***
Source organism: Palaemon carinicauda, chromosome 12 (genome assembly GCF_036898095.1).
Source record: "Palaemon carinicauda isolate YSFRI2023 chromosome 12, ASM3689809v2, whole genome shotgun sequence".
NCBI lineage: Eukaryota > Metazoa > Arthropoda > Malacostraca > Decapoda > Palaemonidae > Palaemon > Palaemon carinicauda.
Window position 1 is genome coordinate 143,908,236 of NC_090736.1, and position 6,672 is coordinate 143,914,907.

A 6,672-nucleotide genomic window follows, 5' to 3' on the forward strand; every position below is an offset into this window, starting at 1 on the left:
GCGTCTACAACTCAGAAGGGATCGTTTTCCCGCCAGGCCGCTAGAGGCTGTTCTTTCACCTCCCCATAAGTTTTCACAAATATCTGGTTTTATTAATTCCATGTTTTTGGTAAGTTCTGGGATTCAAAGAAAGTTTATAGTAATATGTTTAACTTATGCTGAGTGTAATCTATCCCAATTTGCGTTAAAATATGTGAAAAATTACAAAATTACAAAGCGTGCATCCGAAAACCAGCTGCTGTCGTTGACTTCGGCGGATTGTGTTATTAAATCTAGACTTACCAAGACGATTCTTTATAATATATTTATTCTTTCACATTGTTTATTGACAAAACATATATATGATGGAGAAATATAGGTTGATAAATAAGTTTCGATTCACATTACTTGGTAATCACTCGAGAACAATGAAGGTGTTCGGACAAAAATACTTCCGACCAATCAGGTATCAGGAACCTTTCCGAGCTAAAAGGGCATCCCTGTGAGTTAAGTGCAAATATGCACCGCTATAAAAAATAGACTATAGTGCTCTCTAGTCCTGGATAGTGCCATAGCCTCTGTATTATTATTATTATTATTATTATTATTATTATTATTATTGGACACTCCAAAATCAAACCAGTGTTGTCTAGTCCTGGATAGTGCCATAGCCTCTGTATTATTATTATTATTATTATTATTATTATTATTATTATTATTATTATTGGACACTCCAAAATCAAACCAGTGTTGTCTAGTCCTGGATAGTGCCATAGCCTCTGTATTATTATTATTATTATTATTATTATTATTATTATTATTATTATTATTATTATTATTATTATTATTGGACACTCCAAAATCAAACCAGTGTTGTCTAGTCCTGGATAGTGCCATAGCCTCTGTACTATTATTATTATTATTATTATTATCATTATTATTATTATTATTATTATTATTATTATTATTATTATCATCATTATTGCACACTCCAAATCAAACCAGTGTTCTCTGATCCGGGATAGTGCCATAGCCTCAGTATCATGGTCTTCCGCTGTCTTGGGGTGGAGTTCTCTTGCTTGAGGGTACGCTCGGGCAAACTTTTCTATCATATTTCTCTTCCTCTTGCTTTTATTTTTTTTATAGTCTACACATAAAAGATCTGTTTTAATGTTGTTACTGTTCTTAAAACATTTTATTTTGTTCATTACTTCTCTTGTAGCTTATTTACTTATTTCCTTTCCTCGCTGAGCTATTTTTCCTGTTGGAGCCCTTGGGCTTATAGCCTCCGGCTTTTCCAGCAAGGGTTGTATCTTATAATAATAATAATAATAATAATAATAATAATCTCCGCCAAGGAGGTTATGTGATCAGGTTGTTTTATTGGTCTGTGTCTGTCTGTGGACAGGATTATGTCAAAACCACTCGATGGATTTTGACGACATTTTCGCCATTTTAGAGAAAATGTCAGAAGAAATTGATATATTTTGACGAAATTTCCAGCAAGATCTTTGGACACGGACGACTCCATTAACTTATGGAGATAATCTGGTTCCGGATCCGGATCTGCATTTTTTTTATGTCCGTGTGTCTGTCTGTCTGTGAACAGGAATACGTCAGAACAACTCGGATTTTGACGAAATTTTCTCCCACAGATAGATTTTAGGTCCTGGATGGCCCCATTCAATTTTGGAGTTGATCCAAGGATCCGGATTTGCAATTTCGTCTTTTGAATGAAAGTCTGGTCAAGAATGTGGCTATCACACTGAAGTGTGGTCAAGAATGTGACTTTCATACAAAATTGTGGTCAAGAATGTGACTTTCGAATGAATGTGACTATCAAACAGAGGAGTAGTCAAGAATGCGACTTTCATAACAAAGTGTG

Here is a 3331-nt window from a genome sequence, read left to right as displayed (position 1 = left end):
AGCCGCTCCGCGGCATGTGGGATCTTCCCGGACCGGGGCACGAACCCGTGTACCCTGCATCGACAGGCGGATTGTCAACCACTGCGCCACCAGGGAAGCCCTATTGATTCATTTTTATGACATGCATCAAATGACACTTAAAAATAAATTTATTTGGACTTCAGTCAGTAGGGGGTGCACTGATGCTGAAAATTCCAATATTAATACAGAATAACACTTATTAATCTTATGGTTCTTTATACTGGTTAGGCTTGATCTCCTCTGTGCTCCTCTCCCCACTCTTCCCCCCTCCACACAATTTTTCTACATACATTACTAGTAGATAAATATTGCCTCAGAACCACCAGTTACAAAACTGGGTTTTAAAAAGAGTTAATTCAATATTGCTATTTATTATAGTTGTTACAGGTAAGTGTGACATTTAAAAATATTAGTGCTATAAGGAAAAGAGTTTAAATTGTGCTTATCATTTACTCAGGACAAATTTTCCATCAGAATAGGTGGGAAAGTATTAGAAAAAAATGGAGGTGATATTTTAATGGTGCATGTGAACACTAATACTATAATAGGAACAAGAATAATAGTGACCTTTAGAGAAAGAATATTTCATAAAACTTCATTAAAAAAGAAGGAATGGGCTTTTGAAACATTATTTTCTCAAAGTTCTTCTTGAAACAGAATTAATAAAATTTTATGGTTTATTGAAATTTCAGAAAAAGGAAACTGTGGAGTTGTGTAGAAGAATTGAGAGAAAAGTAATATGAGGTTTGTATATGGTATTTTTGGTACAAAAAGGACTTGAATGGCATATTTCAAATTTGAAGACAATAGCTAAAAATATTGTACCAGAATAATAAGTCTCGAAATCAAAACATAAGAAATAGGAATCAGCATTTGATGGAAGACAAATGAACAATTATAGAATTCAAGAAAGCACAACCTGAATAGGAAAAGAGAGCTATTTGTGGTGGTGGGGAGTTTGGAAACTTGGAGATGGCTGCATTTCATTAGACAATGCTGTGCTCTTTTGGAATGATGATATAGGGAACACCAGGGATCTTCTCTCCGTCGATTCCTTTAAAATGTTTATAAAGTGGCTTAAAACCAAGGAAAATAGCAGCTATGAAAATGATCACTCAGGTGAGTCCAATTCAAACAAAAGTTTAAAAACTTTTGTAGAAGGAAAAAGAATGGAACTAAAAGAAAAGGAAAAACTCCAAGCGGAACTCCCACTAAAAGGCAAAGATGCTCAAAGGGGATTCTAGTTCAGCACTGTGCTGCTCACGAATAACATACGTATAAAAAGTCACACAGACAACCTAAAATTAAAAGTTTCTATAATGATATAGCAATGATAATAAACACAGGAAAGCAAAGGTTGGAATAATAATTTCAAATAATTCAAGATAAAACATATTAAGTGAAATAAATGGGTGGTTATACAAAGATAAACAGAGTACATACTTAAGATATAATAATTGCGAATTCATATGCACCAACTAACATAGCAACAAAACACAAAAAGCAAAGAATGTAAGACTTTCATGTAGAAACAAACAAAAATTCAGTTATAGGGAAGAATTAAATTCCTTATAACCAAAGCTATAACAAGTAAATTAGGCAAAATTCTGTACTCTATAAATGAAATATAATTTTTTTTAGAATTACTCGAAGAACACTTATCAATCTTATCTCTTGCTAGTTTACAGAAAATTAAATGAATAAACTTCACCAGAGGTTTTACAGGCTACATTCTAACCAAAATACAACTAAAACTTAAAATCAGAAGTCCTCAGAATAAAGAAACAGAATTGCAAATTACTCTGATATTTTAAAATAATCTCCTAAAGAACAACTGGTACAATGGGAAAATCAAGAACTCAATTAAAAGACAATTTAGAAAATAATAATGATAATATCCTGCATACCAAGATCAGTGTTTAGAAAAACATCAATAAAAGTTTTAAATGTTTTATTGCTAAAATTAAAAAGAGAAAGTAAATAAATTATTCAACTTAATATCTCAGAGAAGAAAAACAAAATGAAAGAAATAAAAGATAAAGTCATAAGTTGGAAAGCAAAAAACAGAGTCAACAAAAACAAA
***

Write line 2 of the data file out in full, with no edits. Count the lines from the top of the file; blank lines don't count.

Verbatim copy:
Source record: "Palaemon carinicauda isolate YSFRI2023 chromosome 12, ASM3689809v2, whole genome shotgun sequence".